3

I created my MWE with the help of this Q&A.

MWE:

\documentclass{article}
\usepackage{xifthen}% provides \isempty test

\newcommand{\GlobalDef}[1][]{ %
     \ifthenelse{\isempty{#1}} %
     {} %
     {\xdef\GlobalDef{#1}}
 } %

 \begin{document}
 This should be empty:\GlobalDef{}
 \par
 This should also be empty: \GlobalDef

 This should say Argument: \GlobalDef{Argument}
 \par
 This should also say Argument: \GlobalDef
 \end{document}

Output:

Output

Issues:

  1. \xdef is not registering as a global definition in this \ifthenelse statement.
  2. Why is there a mysterious space before \GlobalDef{Argument} in the 3rd line of this output?
  • 3
    The space is in your \newcommand{\GlobalDef}[1][]{ %, i.e. before the % character ... and there are other spurious spaces as well – user31729 Jan 10 at 21:58
  • 1
    Why should the fourth line also produce Argument? – Bernard Jan 10 at 21:58
  • 2
    Note that with that definition \GlobalDef may redefine itself and so all subsequent calls after that may use a different definition. I'm not sure if that is intended. – moewe Jan 10 at 21:59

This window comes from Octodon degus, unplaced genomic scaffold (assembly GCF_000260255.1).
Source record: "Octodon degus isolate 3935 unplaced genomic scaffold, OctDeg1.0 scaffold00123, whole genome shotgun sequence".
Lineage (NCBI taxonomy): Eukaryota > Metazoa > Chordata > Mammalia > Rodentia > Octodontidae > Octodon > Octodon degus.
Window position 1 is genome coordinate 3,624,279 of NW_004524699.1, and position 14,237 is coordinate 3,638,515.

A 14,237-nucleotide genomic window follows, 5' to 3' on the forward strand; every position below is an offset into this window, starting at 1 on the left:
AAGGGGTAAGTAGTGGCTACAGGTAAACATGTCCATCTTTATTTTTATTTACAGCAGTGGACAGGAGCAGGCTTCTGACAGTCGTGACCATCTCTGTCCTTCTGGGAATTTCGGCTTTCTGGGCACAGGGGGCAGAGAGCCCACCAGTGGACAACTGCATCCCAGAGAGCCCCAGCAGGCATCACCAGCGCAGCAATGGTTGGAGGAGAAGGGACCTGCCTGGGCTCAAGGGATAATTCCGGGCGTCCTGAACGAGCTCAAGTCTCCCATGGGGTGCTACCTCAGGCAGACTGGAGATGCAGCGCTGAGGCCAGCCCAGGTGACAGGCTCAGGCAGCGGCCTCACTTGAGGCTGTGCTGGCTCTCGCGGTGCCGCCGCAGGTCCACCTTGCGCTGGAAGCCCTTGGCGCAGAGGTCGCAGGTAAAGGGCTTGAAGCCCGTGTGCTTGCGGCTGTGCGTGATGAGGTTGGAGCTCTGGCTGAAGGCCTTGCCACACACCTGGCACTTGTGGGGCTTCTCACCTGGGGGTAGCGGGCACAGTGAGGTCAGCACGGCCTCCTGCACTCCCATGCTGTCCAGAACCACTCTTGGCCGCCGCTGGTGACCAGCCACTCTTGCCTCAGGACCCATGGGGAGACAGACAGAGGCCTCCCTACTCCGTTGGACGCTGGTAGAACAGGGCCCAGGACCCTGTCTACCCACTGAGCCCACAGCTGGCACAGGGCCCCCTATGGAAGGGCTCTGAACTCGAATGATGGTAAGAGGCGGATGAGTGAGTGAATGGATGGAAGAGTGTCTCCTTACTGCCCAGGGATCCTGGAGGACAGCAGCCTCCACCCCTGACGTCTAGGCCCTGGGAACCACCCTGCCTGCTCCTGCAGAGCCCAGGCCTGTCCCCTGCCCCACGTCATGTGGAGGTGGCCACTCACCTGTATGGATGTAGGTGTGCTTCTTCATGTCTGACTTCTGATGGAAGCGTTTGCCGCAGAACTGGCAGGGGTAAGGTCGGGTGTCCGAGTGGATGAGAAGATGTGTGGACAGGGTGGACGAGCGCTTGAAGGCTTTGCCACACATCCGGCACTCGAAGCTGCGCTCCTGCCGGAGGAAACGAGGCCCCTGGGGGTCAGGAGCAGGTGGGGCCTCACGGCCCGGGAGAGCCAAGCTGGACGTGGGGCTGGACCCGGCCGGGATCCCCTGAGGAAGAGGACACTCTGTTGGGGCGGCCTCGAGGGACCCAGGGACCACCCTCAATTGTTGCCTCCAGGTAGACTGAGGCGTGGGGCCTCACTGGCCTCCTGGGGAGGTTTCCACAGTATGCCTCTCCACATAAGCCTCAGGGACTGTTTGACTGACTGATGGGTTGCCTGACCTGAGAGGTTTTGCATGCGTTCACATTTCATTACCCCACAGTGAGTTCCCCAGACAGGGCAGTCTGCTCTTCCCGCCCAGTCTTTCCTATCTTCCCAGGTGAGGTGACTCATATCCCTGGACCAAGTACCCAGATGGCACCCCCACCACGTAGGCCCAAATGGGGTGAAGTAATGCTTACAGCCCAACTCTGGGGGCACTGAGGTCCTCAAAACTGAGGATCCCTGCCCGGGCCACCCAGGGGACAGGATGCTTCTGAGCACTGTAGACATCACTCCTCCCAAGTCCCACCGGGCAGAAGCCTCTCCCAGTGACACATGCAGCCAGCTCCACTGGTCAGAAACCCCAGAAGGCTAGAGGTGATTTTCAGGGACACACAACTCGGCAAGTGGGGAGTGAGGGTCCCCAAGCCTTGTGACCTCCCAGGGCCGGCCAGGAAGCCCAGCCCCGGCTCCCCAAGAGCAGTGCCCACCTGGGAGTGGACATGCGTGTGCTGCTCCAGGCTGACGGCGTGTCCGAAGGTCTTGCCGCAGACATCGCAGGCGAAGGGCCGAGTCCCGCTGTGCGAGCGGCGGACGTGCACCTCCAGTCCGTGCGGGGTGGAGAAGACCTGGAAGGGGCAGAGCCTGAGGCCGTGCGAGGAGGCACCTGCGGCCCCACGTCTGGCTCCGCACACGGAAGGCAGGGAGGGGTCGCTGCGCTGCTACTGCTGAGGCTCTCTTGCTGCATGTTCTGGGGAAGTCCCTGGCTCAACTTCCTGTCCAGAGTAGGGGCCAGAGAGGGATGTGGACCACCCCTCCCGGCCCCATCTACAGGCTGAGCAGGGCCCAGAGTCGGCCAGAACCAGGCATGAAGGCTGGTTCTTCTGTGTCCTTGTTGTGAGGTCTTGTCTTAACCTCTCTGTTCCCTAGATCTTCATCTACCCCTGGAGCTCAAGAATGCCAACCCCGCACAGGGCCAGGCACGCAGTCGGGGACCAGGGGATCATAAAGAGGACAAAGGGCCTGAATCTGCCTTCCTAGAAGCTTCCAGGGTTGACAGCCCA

• 2
    Ahh I see, \GlobalDef is defined as a macro with an optional argument. So it should be called as \GlobalDef[Argument] if Argument is to be the argument. As you call it now, you just call \GlobalDef without its only optional argument and then after that have either an empty group{} or {Argument}. That means that you always hit the branch that is called for an empty argument and you never execute the \xdef in the example. Try calling \GlobalDef[] and \GlobalDef[Argument] to see what happens. I'm not sure the output makes sense, but it does what you tell it to do, – moewe Jan 10 at 22:01
4
  1. All of the evaluations in your call to \GlobalDef results in being blank, since you defined \GlobalDef to take a single optional argument. So, calls to \GlobalDef is the same as \GlobalDef{} and \GlobalDef{Argument}, none of which use the optional argument.

  2. The third call inserts an additional space as a result of spurious spaces within your definition. If you wish to avoid the spurious spaces, you'll have to strategically place %, something like this:

    \newcommand{\GlobalDef}[1][]{%
      \ifthenelse{\isempty{#1}}
        {}
        {\xdef\GlobalDef{#1}}%
    }
    

Your \GlobalDef macro is defined to replace itself via the \xdef without printing its (optional) argument. So, you'll never truly see any output anyway.

However, if your goal is to check for an empty argument, consider the evaluation discussed in How to check if a macro value is empty or will not create text with plain TeX conditionals?, specifically

\if\relax\detokenize{#1}\relax
  <EMPTY>%
\else
  <NON EMPTY>%
\fi

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